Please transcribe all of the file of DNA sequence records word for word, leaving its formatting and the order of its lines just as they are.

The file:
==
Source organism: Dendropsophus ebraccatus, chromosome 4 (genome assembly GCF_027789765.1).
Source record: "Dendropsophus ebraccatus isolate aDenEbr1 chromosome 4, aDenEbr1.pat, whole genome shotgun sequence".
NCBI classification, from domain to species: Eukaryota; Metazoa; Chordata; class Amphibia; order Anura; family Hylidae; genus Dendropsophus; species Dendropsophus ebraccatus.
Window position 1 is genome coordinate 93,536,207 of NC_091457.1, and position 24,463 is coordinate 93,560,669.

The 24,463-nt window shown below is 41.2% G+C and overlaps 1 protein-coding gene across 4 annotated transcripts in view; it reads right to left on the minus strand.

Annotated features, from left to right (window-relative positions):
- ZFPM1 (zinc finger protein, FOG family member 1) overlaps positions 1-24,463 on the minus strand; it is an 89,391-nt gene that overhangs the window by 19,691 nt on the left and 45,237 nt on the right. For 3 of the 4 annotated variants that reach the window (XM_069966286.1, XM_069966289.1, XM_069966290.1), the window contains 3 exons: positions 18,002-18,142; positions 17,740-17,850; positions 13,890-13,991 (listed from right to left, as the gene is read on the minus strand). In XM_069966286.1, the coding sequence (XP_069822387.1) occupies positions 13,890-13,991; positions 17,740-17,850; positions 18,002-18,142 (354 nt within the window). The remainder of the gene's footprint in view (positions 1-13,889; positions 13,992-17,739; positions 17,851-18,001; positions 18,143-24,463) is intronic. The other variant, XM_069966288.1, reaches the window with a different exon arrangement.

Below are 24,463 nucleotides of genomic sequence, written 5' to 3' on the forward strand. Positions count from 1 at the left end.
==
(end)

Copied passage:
Source organism: Dendropsophus ebraccatus, chromosome 4 (genome assembly GCF_027789765.1).
Source record: "Dendropsophus ebraccatus isolate aDenEbr1 chromosome 4, aDenEbr1.pat, whole genome shotgun sequence".
NCBI classification, from domain to species: Eukaryota; Metazoa; Chordata; class Amphibia; order Anura; family Hylidae; genus Dendropsophus; species Dendropsophus ebraccatus.
Window position 1 is genome coordinate 93,536,207 of NC_091457.1, and position 24,463 is coordinate 93,560,669.

The 24,463-nt window shown below is 41.2% G+C and overlaps 1 protein-coding gene across 4 annotated transcripts in view; it reads right to left on the minus strand.

Annotated features, from left to right (window-relative positions):
- ZFPM1 (zinc finger protein, FOG family member 1) overlaps positions 1-24,463 on the minus strand; it is an 89,391-nt gene that overhangs the window by 19,691 nt on the left and 45,237 nt on the right. For 3 of the 4 annotated variants that reach the window (XM_069966286.1, XM_069966289.1, XM_069966290.1), the window contains 3 exons: positions 18,002-18,142; positions 17,740-17,850; positions 13,890-13,991 (listed from right to left, as the gene is read on the minus strand). In XM_069966286.1, the coding sequence (XP_069822387.1) occupies positions 13,890-13,991; positions 17,740-17,850; positions 18,002-18,142 (354 nt within the window). The remainder of the gene's footprint in view (positions 1-13,889; positions 13,992-17,739; positions 17,851-18,001; positions 18,143-24,463) is intronic. The other variant, XM_069966288.1, reaches the window with a different exon arrangement.

Below are 24,463 nucleotides of genomic sequence, written 5' to 3' on the forward strand. Positions count from 1 at the left end.